Beat the band (saw)

In July of last year I related how I changed my band saw blade, and was shocked to see how dull it had gotten. It happens so slowly, you don’t notice till you put on a new one.

At the time, I noted that we regularly do obvious maintenance on our tools, but some things change slowly over time – like the gradual dulling of a blade – and we just don’t think about it. And if we do think about, it’s next to impossible to remember the last time we changed it. Sure, a long session of milling hundreds of feet of rough stock, or damage by hitting a nail or something is obvious; gradual wear isn’t.

Well, I tried something last July that has worked like a charm. Whenever I put on a blade I write a brief description and the date on the inside of the top access door with a grease pencil. The description doesn’t have to be long; just blade size and pitch should do it. For example, something like 1/2” 4TPI, followed by the date, does the trick. Change blade types and sizes often? No problem; there’s a lot of room inside that door.

I have a tendency to leave one blade on the machine all the time unless I have to change to a wider or narrower blade for a specific task. When I do, I put an end date for the blade I’m taking off, and then pick up that blade’s “history” when I put it back on.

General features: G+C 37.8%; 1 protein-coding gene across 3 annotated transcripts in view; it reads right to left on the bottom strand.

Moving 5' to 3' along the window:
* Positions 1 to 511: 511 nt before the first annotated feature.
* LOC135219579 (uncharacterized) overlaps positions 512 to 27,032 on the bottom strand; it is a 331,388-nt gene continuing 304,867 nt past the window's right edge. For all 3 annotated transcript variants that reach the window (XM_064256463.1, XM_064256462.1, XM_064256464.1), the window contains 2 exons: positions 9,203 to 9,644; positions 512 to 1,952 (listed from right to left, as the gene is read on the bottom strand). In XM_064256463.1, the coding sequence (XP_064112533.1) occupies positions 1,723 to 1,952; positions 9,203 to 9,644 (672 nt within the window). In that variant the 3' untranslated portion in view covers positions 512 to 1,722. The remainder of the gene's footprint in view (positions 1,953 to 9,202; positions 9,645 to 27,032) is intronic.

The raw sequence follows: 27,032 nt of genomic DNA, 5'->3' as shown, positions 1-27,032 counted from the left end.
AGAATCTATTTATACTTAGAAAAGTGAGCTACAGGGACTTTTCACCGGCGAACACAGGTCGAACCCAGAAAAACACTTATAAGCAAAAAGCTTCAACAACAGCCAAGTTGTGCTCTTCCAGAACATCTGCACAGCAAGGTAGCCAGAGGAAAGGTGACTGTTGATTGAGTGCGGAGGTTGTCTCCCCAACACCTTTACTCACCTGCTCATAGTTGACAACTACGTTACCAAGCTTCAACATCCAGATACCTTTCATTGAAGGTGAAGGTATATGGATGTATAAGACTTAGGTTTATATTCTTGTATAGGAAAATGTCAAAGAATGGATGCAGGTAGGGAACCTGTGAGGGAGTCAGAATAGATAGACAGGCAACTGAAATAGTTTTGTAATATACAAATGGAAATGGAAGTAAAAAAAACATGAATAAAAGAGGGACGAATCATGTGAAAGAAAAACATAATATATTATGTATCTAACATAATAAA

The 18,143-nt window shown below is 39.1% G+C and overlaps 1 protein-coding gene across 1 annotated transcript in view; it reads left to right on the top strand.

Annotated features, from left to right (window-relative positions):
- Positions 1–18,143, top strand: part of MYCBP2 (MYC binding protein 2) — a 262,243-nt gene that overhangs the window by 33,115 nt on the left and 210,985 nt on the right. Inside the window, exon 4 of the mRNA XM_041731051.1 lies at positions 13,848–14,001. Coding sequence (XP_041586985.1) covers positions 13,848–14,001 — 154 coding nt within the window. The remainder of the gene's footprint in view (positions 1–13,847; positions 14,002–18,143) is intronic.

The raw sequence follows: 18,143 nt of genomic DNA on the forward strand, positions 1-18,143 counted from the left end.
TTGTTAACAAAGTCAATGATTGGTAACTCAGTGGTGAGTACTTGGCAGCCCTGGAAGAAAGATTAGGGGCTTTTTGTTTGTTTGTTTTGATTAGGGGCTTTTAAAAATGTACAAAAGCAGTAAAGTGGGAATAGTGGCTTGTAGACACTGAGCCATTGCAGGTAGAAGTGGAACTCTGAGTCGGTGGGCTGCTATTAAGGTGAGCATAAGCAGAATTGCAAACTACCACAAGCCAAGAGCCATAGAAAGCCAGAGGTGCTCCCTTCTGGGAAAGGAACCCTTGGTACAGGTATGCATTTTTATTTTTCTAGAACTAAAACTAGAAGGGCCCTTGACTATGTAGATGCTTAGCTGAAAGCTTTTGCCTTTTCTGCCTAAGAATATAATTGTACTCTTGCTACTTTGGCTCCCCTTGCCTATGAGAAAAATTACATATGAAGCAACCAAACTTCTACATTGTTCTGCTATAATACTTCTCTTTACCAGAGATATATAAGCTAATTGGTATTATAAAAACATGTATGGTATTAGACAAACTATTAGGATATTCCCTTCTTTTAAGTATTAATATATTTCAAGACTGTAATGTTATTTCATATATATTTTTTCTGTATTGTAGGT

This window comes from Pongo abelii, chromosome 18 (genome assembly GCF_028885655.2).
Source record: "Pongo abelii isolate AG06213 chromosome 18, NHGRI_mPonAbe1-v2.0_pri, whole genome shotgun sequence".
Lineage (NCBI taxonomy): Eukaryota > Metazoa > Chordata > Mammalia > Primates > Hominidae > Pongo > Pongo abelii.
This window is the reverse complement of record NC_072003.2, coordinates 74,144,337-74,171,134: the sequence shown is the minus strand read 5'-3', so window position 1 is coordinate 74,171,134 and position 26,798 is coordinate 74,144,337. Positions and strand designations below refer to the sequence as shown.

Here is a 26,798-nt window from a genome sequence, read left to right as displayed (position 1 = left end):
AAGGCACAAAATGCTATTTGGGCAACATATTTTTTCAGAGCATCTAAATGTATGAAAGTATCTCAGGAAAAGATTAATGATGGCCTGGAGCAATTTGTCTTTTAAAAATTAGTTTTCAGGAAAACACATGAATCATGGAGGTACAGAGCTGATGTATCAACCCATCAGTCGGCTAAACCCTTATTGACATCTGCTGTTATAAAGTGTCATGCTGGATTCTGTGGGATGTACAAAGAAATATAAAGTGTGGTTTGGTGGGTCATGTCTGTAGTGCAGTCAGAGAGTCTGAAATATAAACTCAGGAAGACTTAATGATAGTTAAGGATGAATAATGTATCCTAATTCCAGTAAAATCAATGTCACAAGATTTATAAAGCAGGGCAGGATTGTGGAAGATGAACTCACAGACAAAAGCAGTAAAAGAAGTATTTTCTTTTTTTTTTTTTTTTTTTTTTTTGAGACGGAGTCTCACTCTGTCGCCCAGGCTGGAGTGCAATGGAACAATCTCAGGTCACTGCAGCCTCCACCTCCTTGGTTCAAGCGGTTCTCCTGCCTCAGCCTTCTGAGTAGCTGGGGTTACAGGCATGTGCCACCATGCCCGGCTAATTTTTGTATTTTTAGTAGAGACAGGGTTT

The bottom line is that you can tell at a glance how old a blade is. And speaking of specific tasks, should you use a blade for a rough job – say milling a lot of rough stock – jot down a note by that blade’s history. Even just putting an asterisk by it will remind you that you gave it a real workout for a particular job. Finally, when you retire a blade, delete the blade’s history; grease pencil wipes right off the glossy paint with a rag. Once you get used to keeping a blade history, you’ll never again allow a blade to get dull.

Of course, you do still have to open that access door once in a while to check the date.

A.J.

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